“No-one moves to London with the dream of becoming an usher”
A Britney Spears jukebox musical with Marti Pellow as Kevin Federline and Michael Ball as Britney’s mum? Stranger things have happened on a West End stage but this is the (as yet fictional) set-up for Ushers: The Front of House Musical which follows the hope and dreams and frustrations and failures of a front of house team on a busy night at a West End theatre. And naturally it is playing at a fringe theatre, London’s newest in the form of The Hope Theatre, perched atop The Hope and Anchor pub on Upper Street and the only such theatre to be committed exclusively to new writing.
And with Ushers, it has alighted on something of a little delight. The story may be slight but it manages to pack a lot in in covering the travails of four long-standing ushers, a newcomer into their ranks and their overwrought supervisor. The new girl and the hot guy immediately fancy each other, the cute gay couple are struggling with one of their’s decision to take an acting job in Austria, another girl can’t keep from tweeting pictures of the cast and the supervisor has gone power-mad at the prospect of schmoozing with a major new potential investor.
And as these mini-dramas play out, James Rottger’s book makes light-hearted yet astute observations about the theatre industry in all its warts and all glory, poking fun at ince-cream prices, officious critics, pesky bloggers, frustrated actors, merchandise-obsessed middle managers and wannabe stars. It is frequently laugh out loud funny (although the West End Whingers probably deserve a credit for having their most famous pun nicked). And Yiannis Koutsakos’ score is tunefully essayed on Michael Riley’s keys, some very solid songwriting suggesting an interesting future for this creative team.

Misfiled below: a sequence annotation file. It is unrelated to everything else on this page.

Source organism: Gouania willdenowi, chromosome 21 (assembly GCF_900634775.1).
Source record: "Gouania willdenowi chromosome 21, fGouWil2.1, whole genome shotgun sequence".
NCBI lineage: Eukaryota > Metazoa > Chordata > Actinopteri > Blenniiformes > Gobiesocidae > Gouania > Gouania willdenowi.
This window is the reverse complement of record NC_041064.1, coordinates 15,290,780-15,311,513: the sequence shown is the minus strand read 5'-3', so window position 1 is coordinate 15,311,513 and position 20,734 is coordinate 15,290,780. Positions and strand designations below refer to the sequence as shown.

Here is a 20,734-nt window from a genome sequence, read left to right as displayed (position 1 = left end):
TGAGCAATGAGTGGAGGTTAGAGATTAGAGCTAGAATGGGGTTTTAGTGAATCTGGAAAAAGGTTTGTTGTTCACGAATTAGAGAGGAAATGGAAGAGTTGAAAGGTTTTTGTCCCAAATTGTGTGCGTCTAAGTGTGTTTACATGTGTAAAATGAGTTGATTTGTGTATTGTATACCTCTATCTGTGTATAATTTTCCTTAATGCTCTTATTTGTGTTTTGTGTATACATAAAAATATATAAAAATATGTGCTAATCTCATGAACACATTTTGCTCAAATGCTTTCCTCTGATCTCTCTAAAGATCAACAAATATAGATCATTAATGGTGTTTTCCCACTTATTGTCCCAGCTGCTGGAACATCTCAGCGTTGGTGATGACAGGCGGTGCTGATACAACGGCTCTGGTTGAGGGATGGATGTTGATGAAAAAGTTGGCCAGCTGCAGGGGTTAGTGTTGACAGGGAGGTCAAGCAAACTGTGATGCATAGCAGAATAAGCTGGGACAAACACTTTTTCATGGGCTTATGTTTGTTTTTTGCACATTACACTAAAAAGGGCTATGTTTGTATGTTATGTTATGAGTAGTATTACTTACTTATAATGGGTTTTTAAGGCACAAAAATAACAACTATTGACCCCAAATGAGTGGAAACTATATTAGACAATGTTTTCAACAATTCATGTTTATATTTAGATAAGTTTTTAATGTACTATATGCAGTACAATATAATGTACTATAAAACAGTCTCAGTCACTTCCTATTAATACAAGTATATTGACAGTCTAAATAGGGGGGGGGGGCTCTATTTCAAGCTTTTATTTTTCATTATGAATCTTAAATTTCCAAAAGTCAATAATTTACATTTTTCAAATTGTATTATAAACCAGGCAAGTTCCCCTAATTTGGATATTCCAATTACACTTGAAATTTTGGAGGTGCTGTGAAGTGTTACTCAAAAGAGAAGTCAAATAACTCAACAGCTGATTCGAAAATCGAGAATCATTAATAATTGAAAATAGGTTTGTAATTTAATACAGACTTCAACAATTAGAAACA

Not everything works – the frequent diversions into a management-style presentation quickly become tiresome and don’t add enough of anything to warrant breaking up the narrative as they do. And though this is a brand new space, director Max Reynolds’ blocking is poorly done given the configuration of the seating, whole swathes of the action completely ignore the fact that it isn’t an end-on production. When he does remember this, particularly in the sequences that open and close the show, the potential for both show and venue really does come alive though.
The cast of six are appealingly strong – Liam Ross-Mills and Will Jennings are sweet as the bickering gays, Ross-Mills getting an excellent powerhouse number to close the first act. Chloë Brooks’ über-fan is a vibrant delight and Abigail Carter-Simpson, as the instantly smitten Lucy, reveals a beautifully honeyed voice which made me long to hear her sing more. So a cosy musical alternative for those suffering a festive overload and something to make you think about exactly who you buy your next programme from.